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“I have delivered these speeches as a member of the majority and the minority…when the President was a member of my party and when he was not. And today, I am doing it for the 400th time. 

“When I began, we were just one year removed from the invasion of Iraq. The war was still quite popular, as was the president who launched it. But we spoke out anyway, refusing to bend on principle. My colleagues Barbara Lee, Maxine Waters and I – ‘the Triad’, we called ourselves -- started the Out of Iraq Caucus, and we forced the first House vote to bring our troops home. Along the way, I visited Iraq, a trip that confirmed my feelings about the war, even as it increased my admiration for our troops. 

“Gradually, the tide of public opinion turned. President Bush lost the confidence of the American people and eventually had to start winding down the war. I don’t believe that would have happened unless a few lonely voices had dared to be heard in those early days.

“I’m proud of what we’ve accomplished, but I’m also frustrated. Because nearly a decade after the first American boots hit the ground in Afghanistan…here we are. Still at war. Still occupying sovereign countries, on missions that aren’t making us safer or advancing our interests.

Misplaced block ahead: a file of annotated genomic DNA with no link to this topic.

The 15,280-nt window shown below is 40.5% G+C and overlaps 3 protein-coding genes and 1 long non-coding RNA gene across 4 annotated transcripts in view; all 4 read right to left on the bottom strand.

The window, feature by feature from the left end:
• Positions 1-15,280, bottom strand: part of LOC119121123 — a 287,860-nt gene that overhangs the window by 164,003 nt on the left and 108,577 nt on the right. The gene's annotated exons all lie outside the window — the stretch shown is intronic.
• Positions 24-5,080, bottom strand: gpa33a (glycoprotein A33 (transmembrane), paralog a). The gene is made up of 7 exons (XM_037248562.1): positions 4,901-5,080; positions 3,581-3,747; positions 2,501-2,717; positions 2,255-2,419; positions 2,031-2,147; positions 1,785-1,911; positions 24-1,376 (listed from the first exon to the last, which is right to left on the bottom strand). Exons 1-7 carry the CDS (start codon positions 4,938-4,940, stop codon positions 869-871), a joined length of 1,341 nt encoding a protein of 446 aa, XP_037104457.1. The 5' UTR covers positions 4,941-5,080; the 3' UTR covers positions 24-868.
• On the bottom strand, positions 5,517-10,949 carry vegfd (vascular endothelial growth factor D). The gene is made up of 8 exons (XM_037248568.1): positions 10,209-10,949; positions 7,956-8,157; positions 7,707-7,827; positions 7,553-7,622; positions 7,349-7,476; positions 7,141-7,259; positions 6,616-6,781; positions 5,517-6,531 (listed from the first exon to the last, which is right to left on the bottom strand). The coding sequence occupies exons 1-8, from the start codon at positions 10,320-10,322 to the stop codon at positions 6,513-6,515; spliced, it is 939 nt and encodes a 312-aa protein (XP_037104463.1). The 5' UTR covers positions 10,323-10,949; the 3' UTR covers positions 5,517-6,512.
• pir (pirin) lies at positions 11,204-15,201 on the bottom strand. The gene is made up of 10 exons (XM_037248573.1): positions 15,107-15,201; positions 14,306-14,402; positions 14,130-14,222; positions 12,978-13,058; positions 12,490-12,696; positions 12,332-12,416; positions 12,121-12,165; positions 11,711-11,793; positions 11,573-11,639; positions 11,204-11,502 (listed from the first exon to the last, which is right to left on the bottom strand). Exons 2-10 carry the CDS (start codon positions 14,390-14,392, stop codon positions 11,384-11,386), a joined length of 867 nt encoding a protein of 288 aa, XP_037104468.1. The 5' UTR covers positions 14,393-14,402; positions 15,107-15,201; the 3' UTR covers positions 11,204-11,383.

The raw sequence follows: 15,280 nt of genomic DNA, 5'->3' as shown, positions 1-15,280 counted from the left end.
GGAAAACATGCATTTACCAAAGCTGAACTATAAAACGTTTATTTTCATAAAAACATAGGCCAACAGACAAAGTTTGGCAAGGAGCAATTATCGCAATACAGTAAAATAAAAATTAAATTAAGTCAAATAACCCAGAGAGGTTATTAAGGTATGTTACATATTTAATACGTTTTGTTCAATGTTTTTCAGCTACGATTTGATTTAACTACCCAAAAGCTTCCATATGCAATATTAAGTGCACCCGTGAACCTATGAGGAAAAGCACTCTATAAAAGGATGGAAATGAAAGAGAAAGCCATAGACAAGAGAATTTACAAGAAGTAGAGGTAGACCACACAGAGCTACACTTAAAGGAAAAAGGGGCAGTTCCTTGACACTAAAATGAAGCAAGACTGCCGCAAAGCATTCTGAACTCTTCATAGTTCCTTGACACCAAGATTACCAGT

“The cost has been devastating. Over 6,100 Americans are dead. Thousands more civilians have died for the cause of their so-called liberation. Thousands of U.S. servicemembers have come home alive but may never be the same, either because of physical wounds or mental health trauma, which can destroy lives just as well. 

“In addition to the staggering $3.2 trillion price tag that has piled up over the last 10 years, I don’t think we’ve even come to grips with the resources the V.A. will need for the next 50 years to meet the responsibility we have to our veterans as a result of these wars.

“I’m not suggesting we abandon the people of Afghanistan or Iraq. Anti-war doesn’t mean anti-engagement or anti-security. The underlying principle behind my 400 speeches has been that we need a completely different approach to protecting America, one that emphasizes diplomacy, reconciliation and peaceful conflict resolution. 

“From the beginning, I’ve been pushing my own solution called Smart Security -- fighting terrorism with better intelligence and multilateral cooperation; with a stronger nuclear nonproliferation program; with humanitarian and economic aid that will give hope to people around the world; with less spending on weapons systems and more on homeland security, human rights monitoring and energy independence.

“Most importantly, Smart Security insists that war be an absolute last resort. Because, for the sake of the future of the human race, we must – and we can – figure out a way to resolve our differences without resorting to violence and warfare.

“I will continue to do this for my remaining year and a half in Congress, giving as many of these speeches as I can. Madam Speaker, I will not rest until we finally bring all our troops home and we adopt a Smart Security approach to preventing war and preserving peace.”